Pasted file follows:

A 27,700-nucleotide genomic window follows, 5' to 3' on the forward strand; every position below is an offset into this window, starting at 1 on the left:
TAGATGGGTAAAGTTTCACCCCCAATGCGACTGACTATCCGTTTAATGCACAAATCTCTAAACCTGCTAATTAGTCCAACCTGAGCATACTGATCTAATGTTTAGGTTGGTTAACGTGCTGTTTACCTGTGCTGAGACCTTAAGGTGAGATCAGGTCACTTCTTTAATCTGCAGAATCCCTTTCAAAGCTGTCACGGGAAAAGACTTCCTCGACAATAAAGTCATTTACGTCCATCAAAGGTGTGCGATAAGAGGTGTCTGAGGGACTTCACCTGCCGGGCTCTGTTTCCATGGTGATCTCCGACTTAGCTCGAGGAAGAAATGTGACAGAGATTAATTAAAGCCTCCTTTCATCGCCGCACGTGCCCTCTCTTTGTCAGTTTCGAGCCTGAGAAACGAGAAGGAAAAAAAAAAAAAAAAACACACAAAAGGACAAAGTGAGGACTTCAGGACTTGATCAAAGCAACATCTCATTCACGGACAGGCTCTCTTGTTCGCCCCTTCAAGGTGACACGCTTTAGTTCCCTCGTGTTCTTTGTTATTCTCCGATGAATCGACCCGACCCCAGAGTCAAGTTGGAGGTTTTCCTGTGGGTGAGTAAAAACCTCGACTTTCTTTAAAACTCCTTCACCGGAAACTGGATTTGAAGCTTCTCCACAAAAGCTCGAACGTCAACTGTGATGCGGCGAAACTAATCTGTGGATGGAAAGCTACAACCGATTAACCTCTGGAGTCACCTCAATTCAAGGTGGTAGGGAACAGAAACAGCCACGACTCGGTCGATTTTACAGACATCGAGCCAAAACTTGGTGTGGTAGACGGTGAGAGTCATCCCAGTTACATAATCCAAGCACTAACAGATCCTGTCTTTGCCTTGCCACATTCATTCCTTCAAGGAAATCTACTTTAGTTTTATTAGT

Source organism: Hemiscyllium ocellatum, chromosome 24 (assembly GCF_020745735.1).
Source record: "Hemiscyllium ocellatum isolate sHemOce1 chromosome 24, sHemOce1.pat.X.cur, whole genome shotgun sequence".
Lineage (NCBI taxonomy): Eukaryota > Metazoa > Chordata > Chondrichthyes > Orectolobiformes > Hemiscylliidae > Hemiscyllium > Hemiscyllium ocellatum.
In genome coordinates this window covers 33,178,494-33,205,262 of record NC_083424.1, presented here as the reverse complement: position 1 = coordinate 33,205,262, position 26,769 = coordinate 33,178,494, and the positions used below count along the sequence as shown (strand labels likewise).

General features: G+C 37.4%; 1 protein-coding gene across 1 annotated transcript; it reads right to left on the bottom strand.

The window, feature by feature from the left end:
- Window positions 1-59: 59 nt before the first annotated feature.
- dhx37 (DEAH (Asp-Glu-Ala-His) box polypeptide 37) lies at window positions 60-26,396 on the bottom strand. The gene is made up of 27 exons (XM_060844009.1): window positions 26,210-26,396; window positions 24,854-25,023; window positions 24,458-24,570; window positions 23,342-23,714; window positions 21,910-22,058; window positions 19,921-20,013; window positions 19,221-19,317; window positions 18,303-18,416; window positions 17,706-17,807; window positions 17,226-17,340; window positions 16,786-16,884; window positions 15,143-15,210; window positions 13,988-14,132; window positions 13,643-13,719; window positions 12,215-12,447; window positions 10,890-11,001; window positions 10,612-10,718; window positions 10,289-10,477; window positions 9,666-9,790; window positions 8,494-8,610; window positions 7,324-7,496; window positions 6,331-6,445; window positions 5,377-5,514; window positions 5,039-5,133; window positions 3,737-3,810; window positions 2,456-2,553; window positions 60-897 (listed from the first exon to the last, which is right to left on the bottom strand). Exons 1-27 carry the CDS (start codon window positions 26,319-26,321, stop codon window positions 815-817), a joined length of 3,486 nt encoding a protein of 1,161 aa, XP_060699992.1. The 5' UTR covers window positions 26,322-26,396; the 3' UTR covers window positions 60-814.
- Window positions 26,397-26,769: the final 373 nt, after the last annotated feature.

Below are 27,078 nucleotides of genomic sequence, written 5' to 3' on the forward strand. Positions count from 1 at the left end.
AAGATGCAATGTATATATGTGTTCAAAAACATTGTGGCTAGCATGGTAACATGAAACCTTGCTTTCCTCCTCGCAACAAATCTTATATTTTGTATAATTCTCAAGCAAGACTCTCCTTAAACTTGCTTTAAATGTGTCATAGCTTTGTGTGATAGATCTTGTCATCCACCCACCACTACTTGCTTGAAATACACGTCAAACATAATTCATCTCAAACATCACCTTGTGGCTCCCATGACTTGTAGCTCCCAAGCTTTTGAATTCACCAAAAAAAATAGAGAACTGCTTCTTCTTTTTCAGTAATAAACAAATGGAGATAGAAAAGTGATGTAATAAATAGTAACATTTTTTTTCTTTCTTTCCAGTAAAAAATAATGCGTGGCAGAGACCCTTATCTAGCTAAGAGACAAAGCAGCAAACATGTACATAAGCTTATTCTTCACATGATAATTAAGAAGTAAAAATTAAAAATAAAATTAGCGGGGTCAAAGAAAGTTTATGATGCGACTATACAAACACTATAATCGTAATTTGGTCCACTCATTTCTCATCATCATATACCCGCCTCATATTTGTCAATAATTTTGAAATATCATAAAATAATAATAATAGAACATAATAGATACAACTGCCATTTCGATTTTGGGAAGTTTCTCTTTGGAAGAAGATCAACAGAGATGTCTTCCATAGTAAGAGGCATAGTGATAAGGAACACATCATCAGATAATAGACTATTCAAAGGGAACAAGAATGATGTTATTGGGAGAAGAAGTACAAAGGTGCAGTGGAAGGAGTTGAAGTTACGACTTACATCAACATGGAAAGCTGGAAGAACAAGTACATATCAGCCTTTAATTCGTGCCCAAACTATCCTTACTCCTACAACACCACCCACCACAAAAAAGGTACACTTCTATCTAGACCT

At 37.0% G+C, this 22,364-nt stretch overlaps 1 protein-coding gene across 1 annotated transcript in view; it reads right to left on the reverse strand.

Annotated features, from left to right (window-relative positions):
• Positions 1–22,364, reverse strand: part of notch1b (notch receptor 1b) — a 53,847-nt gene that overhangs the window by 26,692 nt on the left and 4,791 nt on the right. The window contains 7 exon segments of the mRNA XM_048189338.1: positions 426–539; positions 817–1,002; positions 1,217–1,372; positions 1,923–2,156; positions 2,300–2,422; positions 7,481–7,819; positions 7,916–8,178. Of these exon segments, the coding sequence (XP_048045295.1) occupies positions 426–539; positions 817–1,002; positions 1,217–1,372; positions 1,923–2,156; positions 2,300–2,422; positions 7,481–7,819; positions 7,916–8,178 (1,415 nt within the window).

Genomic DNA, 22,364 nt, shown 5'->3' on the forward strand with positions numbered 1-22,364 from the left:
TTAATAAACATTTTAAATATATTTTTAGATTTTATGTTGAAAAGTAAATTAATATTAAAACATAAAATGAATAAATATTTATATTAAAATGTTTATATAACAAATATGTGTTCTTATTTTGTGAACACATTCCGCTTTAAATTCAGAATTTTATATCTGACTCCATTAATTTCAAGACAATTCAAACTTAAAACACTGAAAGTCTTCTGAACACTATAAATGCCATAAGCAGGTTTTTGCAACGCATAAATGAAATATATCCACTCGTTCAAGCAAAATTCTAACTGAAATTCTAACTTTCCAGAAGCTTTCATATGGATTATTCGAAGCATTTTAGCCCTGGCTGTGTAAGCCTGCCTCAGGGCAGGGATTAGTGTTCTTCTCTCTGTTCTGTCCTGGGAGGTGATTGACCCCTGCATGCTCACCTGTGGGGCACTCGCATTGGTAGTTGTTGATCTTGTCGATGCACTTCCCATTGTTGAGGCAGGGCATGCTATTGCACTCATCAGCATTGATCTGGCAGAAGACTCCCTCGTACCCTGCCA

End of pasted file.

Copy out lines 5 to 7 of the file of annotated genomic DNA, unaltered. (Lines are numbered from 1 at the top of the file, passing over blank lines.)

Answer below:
Lineage (NCBI taxonomy): Eukaryota > Metazoa > Chordata > Chondrichthyes > Orectolobiformes > Hemiscylliidae > Hemiscyllium > Hemiscyllium ocellatum.
In genome coordinates this window covers 33,178,494-33,205,262 of record NC_083424.1, presented here as the reverse complement: position 1 = coordinate 33,205,262, position 26,769 = coordinate 33,178,494, and the positions used below count along the sequence as shown (strand labels likewise).

General features: G+C 37.4%; 1 protein-coding gene across 1 annotated transcript; it reads right to left on the bottom strand.